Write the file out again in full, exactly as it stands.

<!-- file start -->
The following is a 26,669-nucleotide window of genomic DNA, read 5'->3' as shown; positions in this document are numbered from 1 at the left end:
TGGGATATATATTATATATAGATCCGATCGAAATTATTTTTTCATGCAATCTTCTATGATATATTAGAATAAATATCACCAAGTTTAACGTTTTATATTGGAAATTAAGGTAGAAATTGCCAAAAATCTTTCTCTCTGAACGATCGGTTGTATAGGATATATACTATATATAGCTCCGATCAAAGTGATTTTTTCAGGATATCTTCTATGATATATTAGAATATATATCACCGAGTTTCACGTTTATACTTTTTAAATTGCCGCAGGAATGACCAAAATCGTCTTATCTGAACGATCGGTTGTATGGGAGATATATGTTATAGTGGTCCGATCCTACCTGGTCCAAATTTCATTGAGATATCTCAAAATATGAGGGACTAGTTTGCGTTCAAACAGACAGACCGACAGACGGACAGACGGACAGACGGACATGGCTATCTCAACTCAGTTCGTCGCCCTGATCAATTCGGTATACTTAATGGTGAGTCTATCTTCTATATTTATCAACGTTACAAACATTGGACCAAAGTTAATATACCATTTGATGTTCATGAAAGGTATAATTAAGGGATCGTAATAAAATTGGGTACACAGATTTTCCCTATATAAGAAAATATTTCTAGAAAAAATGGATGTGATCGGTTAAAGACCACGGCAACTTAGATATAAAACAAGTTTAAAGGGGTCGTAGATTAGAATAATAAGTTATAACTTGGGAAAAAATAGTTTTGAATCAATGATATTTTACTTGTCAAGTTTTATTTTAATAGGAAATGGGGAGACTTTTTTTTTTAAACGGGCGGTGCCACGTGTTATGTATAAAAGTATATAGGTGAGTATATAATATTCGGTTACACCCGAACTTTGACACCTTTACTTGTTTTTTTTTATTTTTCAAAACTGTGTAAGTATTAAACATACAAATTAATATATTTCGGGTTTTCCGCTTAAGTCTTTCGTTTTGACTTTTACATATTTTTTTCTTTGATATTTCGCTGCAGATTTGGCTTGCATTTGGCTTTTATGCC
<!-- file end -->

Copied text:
The following is a 26,669-nucleotide window of genomic DNA, read 5'->3' as shown; positions in this document are numbered from 1 at the left end:
TGGGATATATATTATATATAGATCCGATCGAAATTATTTTTTCATGCAATCTTCTATGATATATTAGAATAAATATCACCAAGTTTAACGTTTTATATTGGAAATTAAGGTAGAAATTGCCAAAAATCTTTCTCTCTGAACGATCGGTTGTATAGGATATATACTATATATAGCTCCGATCAAAGTGATTTTTTCAGGATATCTTCTATGATATATTAGAATATATATCACCGAGTTTCACGTTTATACTTTTTAAATTGCCGCAGGAATGACCAAAATCGTCTTATCTGAACGATCGGTTGTATGGGAGATATATGTTATAGTGGTCCGATCCTACCTGGTCCAAATTTCATTGAGATATCTCAAAATATGAGGGACTAGTTTGCGTTCAAACAGACAGACCGACAGACGGACAGACGGACAGACGGACATGGCTATCTCAACTCAGTTCGTCGCCCTGATCAATTCGGTATACTTAATGGTGAGTCTATCTTCTATATTTATCAACGTTACAAACATTGGACCAAAGTTAATATACCATTTGATGTTCATGAAAGGTATAATTAAGGGATCGTAATAAAATTGGGTACACAGATTTTCCCTATATAAGAAAATATTTCTAGAAAAAATGGATGTGATCGGTTAAAGACCACGGCAACTTAGATATAAAACAAGTTTAAAGGGGTCGTAGATTAGAATAATAAGTTATAACTTGGGAAAAAATAGTTTTGAATCAATGATATTTTACTTGTCAAGTTTTATTTTAATAGGAAATGGGGAGACTTTTTTTTTTAAACGGGCGGTGCCACGTGTTATGTATAAAAGTATATAGGTGAGTATATAATATTCGGTTACACCCGAACTTTGACACCTTTACTTGTTTTTTTTTATTTTTCAAAACTGTGTAAGTATTAAACATACAAATTAATATATTTCGGGTTTTCCGCTTAAGTCTTTCGTTTTGACTTTTACATATTTTTTTCTTTGATATTTCGCTGCAGATTTGGCTTGCATTTGGCTTTTATGCC